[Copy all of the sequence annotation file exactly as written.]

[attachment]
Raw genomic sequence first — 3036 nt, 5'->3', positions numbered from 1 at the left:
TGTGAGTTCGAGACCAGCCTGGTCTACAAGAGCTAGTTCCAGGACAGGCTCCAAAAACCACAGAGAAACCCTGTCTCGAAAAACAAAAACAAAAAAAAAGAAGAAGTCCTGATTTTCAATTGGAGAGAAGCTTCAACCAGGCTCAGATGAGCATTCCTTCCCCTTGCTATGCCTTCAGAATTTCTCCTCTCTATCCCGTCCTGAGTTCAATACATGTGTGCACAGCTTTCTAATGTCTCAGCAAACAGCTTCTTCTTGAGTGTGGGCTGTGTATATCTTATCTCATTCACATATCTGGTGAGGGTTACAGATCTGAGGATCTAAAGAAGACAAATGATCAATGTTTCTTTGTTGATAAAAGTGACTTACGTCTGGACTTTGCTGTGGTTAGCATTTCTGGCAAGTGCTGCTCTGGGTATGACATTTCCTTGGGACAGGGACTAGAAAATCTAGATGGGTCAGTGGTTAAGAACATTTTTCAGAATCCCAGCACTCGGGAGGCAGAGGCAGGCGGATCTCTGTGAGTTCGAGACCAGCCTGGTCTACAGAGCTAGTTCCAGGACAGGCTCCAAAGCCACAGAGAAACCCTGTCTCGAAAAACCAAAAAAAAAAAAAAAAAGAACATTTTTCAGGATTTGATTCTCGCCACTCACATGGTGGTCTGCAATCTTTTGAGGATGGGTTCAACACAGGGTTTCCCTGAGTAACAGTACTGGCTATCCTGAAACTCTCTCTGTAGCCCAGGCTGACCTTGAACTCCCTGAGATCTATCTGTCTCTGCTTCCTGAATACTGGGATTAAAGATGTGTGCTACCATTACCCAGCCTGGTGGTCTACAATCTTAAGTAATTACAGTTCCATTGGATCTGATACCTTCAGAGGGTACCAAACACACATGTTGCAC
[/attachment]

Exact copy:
Raw genomic sequence first — 3036 nt, 5'->3', positions numbered from 1 at the left:
TGTGAGTTCGAGACCAGCCTGGTCTACAAGAGCTAGTTCCAGGACAGGCTCCAAAAACCACAGAGAAACCCTGTCTCGAAAAACAAAAACAAAAAAAAAGAAGAAGTCCTGATTTTCAATTGGAGAGAAGCTTCAACCAGGCTCAGATGAGCATTCCTTCCCCTTGCTATGCCTTCAGAATTTCTCCTCTCTATCCCGTCCTGAGTTCAATACATGTGTGCACAGCTTTCTAATGTCTCAGCAAACAGCTTCTTCTTGAGTGTGGGCTGTGTATATCTTATCTCATTCACATATCTGGTGAGGGTTACAGATCTGAGGATCTAAAGAAGACAAATGATCAATGTTTCTTTGTTGATAAAAGTGACTTACGTCTGGACTTTGCTGTGGTTAGCATTTCTGGCAAGTGCTGCTCTGGGTATGACATTTCCTTGGGACAGGGACTAGAAAATCTAGATGGGTCAGTGGTTAAGAACATTTTTCAGAATCCCAGCACTCGGGAGGCAGAGGCAGGCGGATCTCTGTGAGTTCGAGACCAGCCTGGTCTACAGAGCTAGTTCCAGGACAGGCTCCAAAGCCACAGAGAAACCCTGTCTCGAAAAACCAAAAAAAAAAAAAAAAAGAACATTTTTCAGGATTTGATTCTCGCCACTCACATGGTGGTCTGCAATCTTTTGAGGATGGGTTCAACACAGGGTTTCCCTGAGTAACAGTACTGGCTATCCTGAAACTCTCTCTGTAGCCCAGGCTGACCTTGAACTCCCTGAGATCTATCTGTCTCTGCTTCCTGAATACTGGGATTAAAGATGTGTGCTACCATTACCCAGCCTGGTGGTCTACAATCTTAAGTAATTACAGTTCCATTGGATCTGATACCTTCAGAGGGTACCAAACACACATGTTGCAC